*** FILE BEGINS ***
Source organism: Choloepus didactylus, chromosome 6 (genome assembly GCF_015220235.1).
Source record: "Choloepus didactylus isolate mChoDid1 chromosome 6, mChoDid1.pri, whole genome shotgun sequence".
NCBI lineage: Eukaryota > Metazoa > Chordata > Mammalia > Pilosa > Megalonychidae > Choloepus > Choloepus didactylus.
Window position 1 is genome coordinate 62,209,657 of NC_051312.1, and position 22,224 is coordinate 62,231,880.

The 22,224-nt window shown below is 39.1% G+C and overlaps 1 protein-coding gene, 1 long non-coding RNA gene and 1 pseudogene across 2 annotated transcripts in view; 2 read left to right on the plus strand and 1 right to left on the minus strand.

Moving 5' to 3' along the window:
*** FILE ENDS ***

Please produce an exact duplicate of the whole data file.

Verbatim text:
Source organism: Choloepus didactylus, chromosome 6 (genome assembly GCF_015220235.1).
Source record: "Choloepus didactylus isolate mChoDid1 chromosome 6, mChoDid1.pri, whole genome shotgun sequence".
NCBI lineage: Eukaryota > Metazoa > Chordata > Mammalia > Pilosa > Megalonychidae > Choloepus > Choloepus didactylus.
Window position 1 is genome coordinate 62,209,657 of NC_051312.1, and position 22,224 is coordinate 62,231,880.

The 22,224-nt window shown below is 39.1% G+C and overlaps 1 protein-coding gene, 1 long non-coding RNA gene and 1 pseudogene across 2 annotated transcripts in view; 2 read left to right on the plus strand and 1 right to left on the minus strand.

Moving 5' to 3' along the window: